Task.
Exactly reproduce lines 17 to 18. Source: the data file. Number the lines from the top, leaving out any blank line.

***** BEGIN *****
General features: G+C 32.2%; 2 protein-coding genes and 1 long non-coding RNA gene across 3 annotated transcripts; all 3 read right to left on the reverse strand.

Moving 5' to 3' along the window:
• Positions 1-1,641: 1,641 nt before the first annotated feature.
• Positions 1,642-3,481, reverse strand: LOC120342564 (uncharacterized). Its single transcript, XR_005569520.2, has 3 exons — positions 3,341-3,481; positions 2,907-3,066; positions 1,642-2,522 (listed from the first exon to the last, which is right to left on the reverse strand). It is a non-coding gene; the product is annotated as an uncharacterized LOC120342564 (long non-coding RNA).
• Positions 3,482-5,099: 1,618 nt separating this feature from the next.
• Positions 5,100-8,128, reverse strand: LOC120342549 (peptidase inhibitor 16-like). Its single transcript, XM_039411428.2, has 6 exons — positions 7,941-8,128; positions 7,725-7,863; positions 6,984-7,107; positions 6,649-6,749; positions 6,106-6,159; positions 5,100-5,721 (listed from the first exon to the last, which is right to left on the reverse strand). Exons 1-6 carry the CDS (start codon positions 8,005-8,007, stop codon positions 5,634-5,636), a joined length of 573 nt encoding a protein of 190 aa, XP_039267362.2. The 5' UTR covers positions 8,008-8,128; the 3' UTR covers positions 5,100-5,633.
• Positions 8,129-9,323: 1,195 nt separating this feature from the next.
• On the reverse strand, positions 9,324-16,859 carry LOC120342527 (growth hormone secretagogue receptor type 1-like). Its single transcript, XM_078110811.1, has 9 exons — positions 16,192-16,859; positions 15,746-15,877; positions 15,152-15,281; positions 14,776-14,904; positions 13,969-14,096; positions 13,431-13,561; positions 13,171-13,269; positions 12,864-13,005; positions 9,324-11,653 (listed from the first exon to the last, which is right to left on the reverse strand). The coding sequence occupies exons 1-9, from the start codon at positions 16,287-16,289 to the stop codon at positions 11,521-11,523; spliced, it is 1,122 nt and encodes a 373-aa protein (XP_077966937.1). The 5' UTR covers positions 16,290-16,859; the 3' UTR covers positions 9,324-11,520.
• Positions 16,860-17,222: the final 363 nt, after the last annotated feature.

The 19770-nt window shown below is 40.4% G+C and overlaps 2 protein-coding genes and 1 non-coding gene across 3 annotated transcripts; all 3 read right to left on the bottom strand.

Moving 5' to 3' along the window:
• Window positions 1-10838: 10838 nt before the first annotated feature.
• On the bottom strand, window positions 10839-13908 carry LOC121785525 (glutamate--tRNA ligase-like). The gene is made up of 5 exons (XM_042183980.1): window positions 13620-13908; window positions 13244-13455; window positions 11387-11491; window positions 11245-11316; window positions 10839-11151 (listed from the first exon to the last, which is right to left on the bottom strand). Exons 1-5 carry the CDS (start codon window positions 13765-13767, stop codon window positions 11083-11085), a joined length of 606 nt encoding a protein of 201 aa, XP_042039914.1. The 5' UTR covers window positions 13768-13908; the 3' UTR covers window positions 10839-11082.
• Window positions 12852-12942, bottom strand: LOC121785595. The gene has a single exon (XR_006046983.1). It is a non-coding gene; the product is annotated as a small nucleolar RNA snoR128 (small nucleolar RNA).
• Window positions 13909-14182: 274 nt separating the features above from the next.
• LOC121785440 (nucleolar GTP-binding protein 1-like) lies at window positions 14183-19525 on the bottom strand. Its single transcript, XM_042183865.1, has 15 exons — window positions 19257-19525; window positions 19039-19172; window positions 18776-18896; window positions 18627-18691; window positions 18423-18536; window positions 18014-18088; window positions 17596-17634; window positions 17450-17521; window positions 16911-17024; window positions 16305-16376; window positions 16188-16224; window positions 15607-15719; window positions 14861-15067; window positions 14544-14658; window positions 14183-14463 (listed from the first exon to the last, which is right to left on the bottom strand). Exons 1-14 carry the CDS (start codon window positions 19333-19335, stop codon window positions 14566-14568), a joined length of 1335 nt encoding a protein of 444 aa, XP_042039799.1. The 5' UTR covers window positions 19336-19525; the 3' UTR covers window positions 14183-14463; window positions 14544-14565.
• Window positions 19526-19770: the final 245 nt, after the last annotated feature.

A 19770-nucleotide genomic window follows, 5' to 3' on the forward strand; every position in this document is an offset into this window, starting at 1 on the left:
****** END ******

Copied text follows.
• Window positions 19526-19770: the final 245 nt, after the last annotated feature.

A 19770-nucleotide genomic window follows, 5' to 3' on the forward strand; every position in this document is an offset into this window, starting at 1 on the left: